Learning the lessons of 2020: An extraordinary year
When the COVID-19 pandemic hit Australia in March 2020 it brought immediate and severe financial gloom. Shares plunged 37% and the economy slumped to its first recession in nearly 30 years. However against that backdrop, 2020 turned out far better for diversified investors than initially feared.
The development of vaccines became the good news of the second half of 2020 and offered hope of a return to life as normal. The anticipation of economic recovery, paired with ultra-low interest rates, drove a rebound in many investment markets and we did see a strong growth rebound in the second half of the year.
In 2021, we expect to see solid returns as markets shift from pandemic winners to cyclical investments, but the gains will likely be slower than seen coming out of the March pandemic lows of 2021.
For investors, 2020 was better than feared
The list of negatives brought about by the COVID-19 pandemic cannot be ignored. Unemployment surged, with severe disruption to industries like airlines, retail and the office sector. Globalisation took a further blow and tensions rose with China. Public debt skyrocketed. However there were a number of key positives.
The massive fiscal support provided by governments shielded businesses from collapse and saved jobs and incomes. Debt forbearance schemes headed off defaults, while plunging interest rates helped borrowers service loans.
Economies began to reopen after social distancing helped contain the virus, with nations like Australia, New Zealand and Asian nations doing better on this front than the US and Europe.
The November 2020 election of US President Joe Biden offered the prospect of less global policy uncertainty and reduced international tensions in 2021 and beyond.
Disruption caused by the pandemic massively accelerated a number of broader productivity gains. These include the faster take up of technology like virtual meetings, e-commerce and use of the cloud to cut costs and boost output for business.
As a result, the pandemic has shown it is possible for people to work from home and enjoy a more balanced lifestyle – increasingly in regional areas where property prices are generally more affordable.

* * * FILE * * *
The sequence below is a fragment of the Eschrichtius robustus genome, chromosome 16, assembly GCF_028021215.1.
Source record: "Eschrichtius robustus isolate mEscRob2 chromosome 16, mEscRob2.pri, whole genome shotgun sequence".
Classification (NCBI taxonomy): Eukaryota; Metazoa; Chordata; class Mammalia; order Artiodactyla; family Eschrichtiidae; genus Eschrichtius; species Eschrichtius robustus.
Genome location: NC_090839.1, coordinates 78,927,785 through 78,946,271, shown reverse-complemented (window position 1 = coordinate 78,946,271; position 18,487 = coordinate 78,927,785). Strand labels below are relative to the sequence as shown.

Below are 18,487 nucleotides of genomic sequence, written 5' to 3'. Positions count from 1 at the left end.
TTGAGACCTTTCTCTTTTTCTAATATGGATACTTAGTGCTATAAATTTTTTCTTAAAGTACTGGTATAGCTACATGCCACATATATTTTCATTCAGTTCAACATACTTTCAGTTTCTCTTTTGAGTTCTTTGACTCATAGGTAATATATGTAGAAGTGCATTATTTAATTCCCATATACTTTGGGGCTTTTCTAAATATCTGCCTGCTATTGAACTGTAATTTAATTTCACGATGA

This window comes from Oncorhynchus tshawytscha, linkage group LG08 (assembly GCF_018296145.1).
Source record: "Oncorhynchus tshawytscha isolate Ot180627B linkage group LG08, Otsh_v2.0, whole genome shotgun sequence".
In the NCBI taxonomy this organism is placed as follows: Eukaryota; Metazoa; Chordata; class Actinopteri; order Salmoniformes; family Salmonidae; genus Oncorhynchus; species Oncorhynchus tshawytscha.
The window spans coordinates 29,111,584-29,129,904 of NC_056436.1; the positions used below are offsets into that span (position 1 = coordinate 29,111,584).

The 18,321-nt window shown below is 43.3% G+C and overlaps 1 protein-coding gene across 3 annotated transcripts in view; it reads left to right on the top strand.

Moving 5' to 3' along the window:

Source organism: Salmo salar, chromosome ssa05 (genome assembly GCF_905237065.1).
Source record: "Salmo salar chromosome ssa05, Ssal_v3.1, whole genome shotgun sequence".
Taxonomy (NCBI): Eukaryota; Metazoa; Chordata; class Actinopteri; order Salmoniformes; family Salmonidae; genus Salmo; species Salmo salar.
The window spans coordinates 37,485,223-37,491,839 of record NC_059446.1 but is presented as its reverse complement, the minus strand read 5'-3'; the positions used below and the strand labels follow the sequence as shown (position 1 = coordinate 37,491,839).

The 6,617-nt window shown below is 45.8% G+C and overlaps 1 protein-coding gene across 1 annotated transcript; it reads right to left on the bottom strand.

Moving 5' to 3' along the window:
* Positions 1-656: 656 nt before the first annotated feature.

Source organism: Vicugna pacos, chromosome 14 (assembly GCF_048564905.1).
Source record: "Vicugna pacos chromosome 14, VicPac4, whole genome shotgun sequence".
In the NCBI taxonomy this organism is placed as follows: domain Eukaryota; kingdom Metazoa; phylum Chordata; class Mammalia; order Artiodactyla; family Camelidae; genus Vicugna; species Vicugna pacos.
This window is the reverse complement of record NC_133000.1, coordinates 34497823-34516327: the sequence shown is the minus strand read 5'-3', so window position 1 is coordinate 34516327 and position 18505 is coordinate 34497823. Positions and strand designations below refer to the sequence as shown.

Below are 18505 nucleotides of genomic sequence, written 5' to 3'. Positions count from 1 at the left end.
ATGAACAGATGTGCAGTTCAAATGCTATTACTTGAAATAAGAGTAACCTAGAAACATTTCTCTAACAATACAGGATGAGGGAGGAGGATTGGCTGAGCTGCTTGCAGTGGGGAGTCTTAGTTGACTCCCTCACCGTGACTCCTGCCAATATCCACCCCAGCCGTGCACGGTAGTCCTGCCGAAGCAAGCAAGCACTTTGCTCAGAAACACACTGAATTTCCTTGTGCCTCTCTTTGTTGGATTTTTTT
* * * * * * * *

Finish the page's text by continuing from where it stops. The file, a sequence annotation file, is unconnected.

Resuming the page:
The benefits of science – typified by the rapid development of vaccines – has also served as a rebuke to populist politicians and offers hope for better management of issues like climate change in the future.
The lessons of 2020
- Timing market moves is hard – getting out at the top of the share market in February 2020 was hard, but getting onboard again for the rally in March last year was even harder.
- Don’t fight the central banks – while they could not prevent the magnitude of the fall in share markets, their massive money easing was a key driver of the recovery.
- Investment valuations need to be assessed relative to interest rates – low rates make shares relatively attractive.
- Depressions can be avoided – 2020 showed that a large, rapid, well-targeted economic policy response can protect an economy from a significant shock and enable it to rebound quickly.
- Turn down the noise – stick to a long-term investment strategy.
Reasons for optimism through the remainder of 2021
Recent bumps in the road of vaccine roll out has not stifled the overall goal of achieving herd immunity in many developed countries by the second half of this year. Fiscal stimulus and easy monetary policy continue to work through the system, with even more fiscal stimulus being injected into the US economy. Continuing high saving rates indicate significant spending potential as confidence improves. Low inflation, and hence low interest rates, mean we are still in the “sweet spot” of the investment cycle.
After having run up so hard since early November 2020, shares are still vulnerable to a short-term pull back. We are likely to see a continuing shift away from investments that benefitted from the pandemic and lockdowns (technology, health care stocks and bonds) to investments that benefit from recovery (resources, industrials, tourism stocks and financials).
We expect global shares to return around 8% this year, but we anticipate there may be a rotation away from tech-heavy US shares to more cyclical markets in Europe, Japan and emerging countries.
Australian shares are likely to be relative outperformers returning around 12%.
Australian home prices are likely to rise 10-15%, boosted by record low mortgage rates and government incentives, but the pause in immigration and weak rental markets will likely weigh on inner city areas, and units in Melbourne and Sydney.
Nine things for investors to remember
- Harness the power of compound interest – under the principles of the ‘Rule of 72”, it takes 144 years to double an asset’s value if it returns 0.5% p.a, but only 14 years if the asset returns 5% p.a.
- Don’t get thrown off by the cycle – investors can often abandon a well thought out strategy at the wrong time during falling markets – as some may have done in March last year.
- Invest for the long term – get a plan that suits your wealth, age and risk tolerance and stick to it.
- Diversify – don’t put all your eggs in one basket.
- Turn down the noise. As discussed earlier.
- Buy low, sell high – the cheaper you buy an asset, the higher its prospective return, and vice versa.
- Beware the crowd at extremes. Don’t get sucked into the euphoria or ‘doom and gloom’ around an asset.
- Focus on investments that you understand. It’s probably best to avoid companies that have complex and hard to understand valuations or business models.
- Accept it’s a low nominal return world. Historically, when inflation is around 1.5%, the average return of 7% for super funds begins to look pretty good.
Source: AMP Capital